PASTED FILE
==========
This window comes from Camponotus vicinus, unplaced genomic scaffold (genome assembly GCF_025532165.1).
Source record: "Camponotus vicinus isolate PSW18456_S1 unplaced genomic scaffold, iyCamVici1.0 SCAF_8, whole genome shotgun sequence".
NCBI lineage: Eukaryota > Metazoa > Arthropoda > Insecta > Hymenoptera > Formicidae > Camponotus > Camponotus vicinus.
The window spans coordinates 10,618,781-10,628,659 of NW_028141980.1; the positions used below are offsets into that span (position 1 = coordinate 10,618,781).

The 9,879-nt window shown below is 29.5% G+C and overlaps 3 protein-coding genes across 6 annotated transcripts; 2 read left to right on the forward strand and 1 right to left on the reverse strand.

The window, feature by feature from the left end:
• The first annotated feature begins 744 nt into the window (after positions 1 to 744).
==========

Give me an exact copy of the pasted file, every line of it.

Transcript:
This window comes from Camponotus vicinus, unplaced genomic scaffold (genome assembly GCF_025532165.1).
Source record: "Camponotus vicinus isolate PSW18456_S1 unplaced genomic scaffold, iyCamVici1.0 SCAF_8, whole genome shotgun sequence".
NCBI lineage: Eukaryota > Metazoa > Arthropoda > Insecta > Hymenoptera > Formicidae > Camponotus > Camponotus vicinus.
The window spans coordinates 10,618,781-10,628,659 of NW_028141980.1; the positions used below are offsets into that span (position 1 = coordinate 10,618,781).

The 9,879-nt window shown below is 29.5% G+C and overlaps 3 protein-coding genes across 6 annotated transcripts; 2 read left to right on the forward strand and 1 right to left on the reverse strand.

The window, feature by feature from the left end:
• The first annotated feature begins 744 nt into the window (after positions 1 to 744).